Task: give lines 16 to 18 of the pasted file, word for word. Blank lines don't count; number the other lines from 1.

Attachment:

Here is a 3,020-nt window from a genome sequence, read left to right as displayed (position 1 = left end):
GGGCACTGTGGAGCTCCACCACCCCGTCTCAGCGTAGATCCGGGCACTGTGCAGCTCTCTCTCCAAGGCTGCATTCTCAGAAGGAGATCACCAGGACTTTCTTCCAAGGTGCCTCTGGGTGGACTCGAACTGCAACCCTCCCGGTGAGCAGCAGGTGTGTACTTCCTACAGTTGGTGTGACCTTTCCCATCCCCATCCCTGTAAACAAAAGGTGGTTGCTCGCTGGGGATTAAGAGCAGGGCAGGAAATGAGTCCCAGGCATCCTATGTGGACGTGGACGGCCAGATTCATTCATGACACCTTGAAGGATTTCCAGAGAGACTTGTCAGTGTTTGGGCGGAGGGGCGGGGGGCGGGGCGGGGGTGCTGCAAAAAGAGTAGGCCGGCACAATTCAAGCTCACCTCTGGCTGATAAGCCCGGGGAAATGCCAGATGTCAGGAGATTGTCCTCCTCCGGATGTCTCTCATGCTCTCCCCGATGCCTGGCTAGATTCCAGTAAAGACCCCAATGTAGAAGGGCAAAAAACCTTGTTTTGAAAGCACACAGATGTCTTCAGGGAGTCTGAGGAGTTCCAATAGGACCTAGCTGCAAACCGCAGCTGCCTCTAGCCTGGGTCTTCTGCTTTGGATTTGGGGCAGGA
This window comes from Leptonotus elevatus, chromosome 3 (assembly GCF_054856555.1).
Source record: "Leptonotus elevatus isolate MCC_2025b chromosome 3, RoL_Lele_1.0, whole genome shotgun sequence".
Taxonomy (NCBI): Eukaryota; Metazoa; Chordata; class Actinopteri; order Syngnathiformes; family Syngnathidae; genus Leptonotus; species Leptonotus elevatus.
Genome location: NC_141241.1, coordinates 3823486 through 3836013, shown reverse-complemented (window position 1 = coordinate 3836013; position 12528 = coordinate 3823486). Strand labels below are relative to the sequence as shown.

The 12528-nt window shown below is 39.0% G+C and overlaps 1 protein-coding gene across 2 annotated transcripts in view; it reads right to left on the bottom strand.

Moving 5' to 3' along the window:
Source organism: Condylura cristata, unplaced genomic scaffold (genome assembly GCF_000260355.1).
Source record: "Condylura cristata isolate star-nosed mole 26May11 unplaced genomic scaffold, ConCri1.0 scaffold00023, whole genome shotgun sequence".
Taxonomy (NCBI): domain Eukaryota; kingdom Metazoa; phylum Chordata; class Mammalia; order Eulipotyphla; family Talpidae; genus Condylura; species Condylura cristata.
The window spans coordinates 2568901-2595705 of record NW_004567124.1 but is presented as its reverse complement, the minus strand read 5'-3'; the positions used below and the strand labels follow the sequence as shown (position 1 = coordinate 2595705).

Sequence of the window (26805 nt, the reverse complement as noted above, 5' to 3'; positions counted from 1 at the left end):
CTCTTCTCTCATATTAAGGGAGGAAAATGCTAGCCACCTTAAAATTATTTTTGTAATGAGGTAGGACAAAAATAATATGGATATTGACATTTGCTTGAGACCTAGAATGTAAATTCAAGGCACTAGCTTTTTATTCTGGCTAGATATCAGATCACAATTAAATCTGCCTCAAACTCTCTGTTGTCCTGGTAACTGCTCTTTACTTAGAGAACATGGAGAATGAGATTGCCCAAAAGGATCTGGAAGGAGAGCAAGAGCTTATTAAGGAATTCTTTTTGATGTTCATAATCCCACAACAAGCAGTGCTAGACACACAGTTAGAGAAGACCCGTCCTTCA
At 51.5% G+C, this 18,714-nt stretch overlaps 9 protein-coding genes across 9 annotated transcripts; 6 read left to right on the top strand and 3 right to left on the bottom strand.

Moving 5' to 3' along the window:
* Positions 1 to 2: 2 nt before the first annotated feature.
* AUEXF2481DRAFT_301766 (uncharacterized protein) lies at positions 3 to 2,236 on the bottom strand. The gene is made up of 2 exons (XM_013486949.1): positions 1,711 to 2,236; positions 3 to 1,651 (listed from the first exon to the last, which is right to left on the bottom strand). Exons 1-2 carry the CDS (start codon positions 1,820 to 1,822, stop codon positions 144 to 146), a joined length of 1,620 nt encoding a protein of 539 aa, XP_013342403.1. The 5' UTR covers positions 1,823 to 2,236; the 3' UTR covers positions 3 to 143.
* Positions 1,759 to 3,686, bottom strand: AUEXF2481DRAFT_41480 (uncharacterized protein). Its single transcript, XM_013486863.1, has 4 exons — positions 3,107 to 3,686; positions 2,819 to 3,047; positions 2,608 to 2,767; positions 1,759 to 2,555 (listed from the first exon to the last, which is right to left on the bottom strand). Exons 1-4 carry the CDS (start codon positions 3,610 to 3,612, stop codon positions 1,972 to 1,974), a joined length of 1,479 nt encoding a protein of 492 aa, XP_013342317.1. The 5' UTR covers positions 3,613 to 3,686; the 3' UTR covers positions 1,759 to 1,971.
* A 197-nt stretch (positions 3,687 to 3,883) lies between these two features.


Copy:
Moving 5' to 3' along the window:
* Positions 1 to 2: 2 nt before the first annotated feature.
* AUEXF2481DRAFT_301766 (uncharacterized protein) lies at positions 3 to 2,236 on the bottom strand. The gene is made up of 2 exons (XM_013486949.1): positions 1,711 to 2,236; positions 3 to 1,651 (listed from the first exon to the last, which is right to left on the bottom strand). Exons 1-2 carry the CDS (start codon positions 1,820 to 1,822, stop codon positions 144 to 146), a joined length of 1,620 nt encoding a protein of 539 aa, XP_013342403.1. The 5' UTR covers positions 1,823 to 2,236; the 3' UTR covers positions 3 to 143.